###The first challenge is: this site is not a forum.
A new question does not open a discussion where contributions are time-ordered and you can follow the development of the discussion and how progressively it converges to the solution.
No, it is a question & answer site. There is a question. Then every user is entitled a single answer which should be his/her view of a solution. The site engine feels free to reorder the answers according to its rule(s) of relevance. Thus, the time relation between the answers is lost. This explains why any answer should be self-contained because it must be read and understood independently from the others.
The site is intended to be a collection of working alternative solutions for a problem.
It requires a change of mind compared to more usual (forum) sites.
###The second difficulty is a good choice of tags
As mentioned earlier, tags are not regulated. This is a strength and a weakness.
Strength because unanticipated domains can be easily addressed. Weakness because every user has a personal view of a tag. The only regulation (duly mentioned in the pages mentioned by @Ratslinger) is
math, the component inside which the problem occurs (or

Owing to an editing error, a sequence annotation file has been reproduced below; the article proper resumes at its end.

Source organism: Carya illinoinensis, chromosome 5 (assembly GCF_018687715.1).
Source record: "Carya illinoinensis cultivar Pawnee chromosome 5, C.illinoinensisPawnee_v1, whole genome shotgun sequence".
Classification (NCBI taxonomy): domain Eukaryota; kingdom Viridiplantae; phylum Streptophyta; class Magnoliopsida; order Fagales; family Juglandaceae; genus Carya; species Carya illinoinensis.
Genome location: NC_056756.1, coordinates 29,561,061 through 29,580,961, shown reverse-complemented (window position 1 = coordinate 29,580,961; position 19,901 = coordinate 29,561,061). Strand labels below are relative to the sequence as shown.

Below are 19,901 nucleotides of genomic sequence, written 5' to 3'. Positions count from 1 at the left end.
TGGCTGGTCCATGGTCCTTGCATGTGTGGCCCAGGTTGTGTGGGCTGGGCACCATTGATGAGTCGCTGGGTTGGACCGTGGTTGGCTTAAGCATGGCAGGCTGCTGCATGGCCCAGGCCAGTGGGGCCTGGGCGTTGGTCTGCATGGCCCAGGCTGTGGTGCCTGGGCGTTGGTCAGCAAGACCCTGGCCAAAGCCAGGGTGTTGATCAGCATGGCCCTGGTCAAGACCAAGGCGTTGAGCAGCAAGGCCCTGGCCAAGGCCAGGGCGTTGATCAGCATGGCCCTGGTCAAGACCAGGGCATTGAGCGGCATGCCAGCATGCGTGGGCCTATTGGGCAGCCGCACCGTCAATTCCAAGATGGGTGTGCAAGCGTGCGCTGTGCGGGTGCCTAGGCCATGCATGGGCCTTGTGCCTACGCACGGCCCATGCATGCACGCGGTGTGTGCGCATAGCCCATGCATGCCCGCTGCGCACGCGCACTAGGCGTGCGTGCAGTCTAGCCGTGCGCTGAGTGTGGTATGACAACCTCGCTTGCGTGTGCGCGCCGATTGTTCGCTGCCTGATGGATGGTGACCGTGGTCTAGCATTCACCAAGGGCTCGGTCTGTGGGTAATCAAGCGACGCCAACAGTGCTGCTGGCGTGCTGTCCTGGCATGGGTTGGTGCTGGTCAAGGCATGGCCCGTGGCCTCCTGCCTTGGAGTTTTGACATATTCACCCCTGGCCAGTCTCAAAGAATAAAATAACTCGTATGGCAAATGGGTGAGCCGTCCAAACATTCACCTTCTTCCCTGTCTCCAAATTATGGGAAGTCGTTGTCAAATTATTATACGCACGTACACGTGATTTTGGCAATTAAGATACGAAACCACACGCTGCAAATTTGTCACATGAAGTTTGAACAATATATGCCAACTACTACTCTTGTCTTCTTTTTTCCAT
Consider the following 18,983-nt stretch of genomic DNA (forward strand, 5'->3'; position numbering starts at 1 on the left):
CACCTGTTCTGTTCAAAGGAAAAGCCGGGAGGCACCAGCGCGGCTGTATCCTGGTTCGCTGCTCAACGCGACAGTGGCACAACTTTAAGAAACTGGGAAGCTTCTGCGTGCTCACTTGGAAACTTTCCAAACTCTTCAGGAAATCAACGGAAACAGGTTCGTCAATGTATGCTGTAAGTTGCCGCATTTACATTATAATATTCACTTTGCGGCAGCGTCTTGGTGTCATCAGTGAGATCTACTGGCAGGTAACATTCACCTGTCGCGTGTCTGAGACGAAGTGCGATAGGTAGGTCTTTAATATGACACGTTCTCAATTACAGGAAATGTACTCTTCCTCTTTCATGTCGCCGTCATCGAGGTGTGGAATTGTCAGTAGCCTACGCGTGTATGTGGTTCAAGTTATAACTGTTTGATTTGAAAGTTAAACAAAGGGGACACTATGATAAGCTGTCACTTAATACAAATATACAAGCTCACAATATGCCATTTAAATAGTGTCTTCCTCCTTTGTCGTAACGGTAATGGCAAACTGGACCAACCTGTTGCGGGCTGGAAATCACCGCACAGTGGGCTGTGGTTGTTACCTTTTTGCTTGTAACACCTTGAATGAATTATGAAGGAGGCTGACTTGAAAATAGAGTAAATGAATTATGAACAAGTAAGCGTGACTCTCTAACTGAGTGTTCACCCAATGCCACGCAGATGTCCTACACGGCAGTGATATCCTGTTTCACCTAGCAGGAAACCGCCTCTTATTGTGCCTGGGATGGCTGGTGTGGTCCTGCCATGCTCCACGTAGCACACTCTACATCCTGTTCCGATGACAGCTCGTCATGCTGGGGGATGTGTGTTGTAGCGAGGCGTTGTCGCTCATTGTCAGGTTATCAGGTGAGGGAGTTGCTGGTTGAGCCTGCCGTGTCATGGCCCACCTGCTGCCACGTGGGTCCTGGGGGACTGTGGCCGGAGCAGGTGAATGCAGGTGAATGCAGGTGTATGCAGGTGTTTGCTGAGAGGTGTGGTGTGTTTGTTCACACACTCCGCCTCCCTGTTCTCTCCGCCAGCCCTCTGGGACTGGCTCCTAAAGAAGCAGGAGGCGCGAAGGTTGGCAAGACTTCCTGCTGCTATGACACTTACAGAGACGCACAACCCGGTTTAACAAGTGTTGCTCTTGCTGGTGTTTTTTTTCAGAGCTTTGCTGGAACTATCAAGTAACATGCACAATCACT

common if occurring in all components), and
meta for questions related to the site.
The present question is an example of an erroneously tagged one. It won’t ring bells for those in charge of maintenance and evolution of the site.
Also the search-on-tag service is not highlighted enough. You need to scroll down to discover the search form. This “discretion” leads to neglecting the importance or relevance of tags.
###I’d like to add a common misunderstanding
Many newcomers think this site has an official connection with LibreOffice headquarters or The Document Foundation.
It has not been emphasised enough that contributors are mostly enthusiast users of the suite. They are not paid by LO (which is anyway a FOSS with benevolent voluntary developers, fact which explains why some bugs are so long to fix) nor have contacts with any organisation controlling the suite, if any.
It is very frustrating for contributors to be verbally molested for suite bugs and idiosyncracies. We are also users confronted to these same bugs. All we share is our tricks to work around the failures. So, there is no point complaining about the inability of the suite to handle seemingly obvious misregarded cases. We understand user dismay but can’t exceed our own skills.
It is only after a long acquaintance with the site that you end up understanding the how’s and why’s and you can appreciate what it brings to you. Yes, it is frustrating for one-timers who will never come back. Be patient for contributors. Try to understand how frustrating it is to answer again and again to the same question, the solution of which is readily mentioned is the documentation or the built-in help (yes, contrary to a majority opinion, the built-in help is highly useful).
Overcome your first impression. Try to participate and discover how you would improve your knowledge offering your own solutions to the community.